Proving extreme hardship to U.S. citizen husband
A Filipino client had married a U.S. citizen, had two young children, but could not adjust status. We filed a I-601A, proving extreme and unusual emotional and financial hardship to her U.S. citizen husband (minor children are not considered for extreme hardship applications). It was approved, and our client was able to return to the Philippines and obtain her visa to enter the U.S. legally, allowing her to adjust her status (green card).
Another client from Mexico had a similar dilemma where the mother of two toddlers was illegal, but her husband is a U.S. citizen so we filed I-601A for her. We were able to successfully prove extreme and unusual emotional and financial hardship to her U.S. citizen husband in both scenarios: were she deported to Mexico, and were the whole family to emigrate to Mexico with her. With the approval, our client can return to Mexico and return with a valid visa. After she re-enters the U.S., we can file for adjustment (green card).
Overcoming marriage denial
A Chinese client had remarried the same spouse, but the spouse’s immigrant petition was denied. We analyzed the case, discovered a mistake made by USCIS, and appealed the denial. In the end, the client was able to obtain permanent residency.
Proving parental obligations for approval
Mexican client entered the US legally, but was out of status (illegal status) for almost twenty years. When his daughter came of age, she applied for his green card, but USCIS denied the case. It was a rare situation where USCIS determined that the client had not met his parental duties to qualify as a “parent” beneficiary. We appealed the decision, but the appeal was denied. In the end, we guided the client to provide a large amount of evidence and refiled. The client then received his green card. Afterwards, the client retained us to help file for his sibling and children.
Green card despite Lost passport and I-94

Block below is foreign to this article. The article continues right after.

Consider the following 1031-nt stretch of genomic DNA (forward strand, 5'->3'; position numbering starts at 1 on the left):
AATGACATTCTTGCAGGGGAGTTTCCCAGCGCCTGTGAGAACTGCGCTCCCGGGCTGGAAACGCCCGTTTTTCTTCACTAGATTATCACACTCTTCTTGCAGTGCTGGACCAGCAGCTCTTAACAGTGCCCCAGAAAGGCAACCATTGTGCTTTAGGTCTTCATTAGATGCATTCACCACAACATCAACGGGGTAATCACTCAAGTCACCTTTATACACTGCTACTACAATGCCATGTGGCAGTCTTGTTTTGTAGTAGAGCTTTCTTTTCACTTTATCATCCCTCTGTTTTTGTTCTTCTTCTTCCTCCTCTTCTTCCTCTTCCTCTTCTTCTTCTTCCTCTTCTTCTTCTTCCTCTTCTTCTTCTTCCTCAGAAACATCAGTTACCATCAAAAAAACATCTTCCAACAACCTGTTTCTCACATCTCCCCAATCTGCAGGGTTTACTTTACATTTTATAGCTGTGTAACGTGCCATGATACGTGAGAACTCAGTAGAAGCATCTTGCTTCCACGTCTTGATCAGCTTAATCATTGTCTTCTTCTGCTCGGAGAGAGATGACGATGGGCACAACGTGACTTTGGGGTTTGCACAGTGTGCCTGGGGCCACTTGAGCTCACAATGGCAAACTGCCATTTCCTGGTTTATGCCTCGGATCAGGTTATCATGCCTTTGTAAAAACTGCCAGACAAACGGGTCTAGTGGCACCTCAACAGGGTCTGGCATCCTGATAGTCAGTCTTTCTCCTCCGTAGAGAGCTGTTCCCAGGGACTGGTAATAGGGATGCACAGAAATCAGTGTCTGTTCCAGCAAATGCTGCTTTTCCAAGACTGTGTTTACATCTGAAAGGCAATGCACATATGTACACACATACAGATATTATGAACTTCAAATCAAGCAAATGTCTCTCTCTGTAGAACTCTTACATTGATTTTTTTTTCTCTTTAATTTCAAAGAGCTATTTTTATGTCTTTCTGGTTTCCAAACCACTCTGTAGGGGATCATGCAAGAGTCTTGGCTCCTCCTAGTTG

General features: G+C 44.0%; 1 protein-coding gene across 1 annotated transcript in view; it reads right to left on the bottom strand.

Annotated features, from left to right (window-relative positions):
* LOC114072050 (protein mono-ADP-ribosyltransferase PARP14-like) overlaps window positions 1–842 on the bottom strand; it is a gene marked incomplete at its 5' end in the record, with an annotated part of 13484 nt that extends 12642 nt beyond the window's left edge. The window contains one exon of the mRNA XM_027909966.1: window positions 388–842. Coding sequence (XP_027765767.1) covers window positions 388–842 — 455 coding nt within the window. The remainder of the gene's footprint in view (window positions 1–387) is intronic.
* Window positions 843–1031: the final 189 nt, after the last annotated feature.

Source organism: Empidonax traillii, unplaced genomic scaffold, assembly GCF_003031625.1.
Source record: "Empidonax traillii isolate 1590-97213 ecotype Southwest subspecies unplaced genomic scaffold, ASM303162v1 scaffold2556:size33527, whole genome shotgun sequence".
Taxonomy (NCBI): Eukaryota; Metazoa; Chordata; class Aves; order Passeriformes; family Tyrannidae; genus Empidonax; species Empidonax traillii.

Lum Law Group helps man with lost passport to obtain Legal Permanent Resident status. Lum Law Group has helped a husband obtain his permanent resident card despite the fact that his original passport and evidence of legal entry in the U.S. was lost, and the government had lost evidence of his entry. Lum Law Group, by examining the problem from a new angle, provided sufficient supporting evidence to establish that the individual had entered the U.S legally and could therefore adjust his status as a permanent resident. The result was successful approval of his change of status to a legal permanent resident.
Turning around an L-1 denial
Chinese client’s L1-visa case was denied and their representative referred the client to us. We appealed the denial and obtained an approval. We then helped the client adjust status. The client’s son was accepted to a prestigious university, which doubted whether the client could obtain permanent residency within one year. We provided the university all immigration documents to prove that the client and family did not have fake green cards.
Obtaining asylum for Romanian divorcee
Romanian asylum case approved after eight (8) long years of perseverance. Client came in with a fake US passport to escape from her ex-husband.
Overturning a denial based on a court interpreter’s mistake
A Chinese client had filed for asylum on his own, which was transferred to the courts. The client came to us for assistance. We requested the audio records from the client’s court case and found the court interpreter had made a colossal mistake. We then appealed the denial with BIA using the court audio records as evidence and won the appeal. The client obtained relief and was later able to adjust status.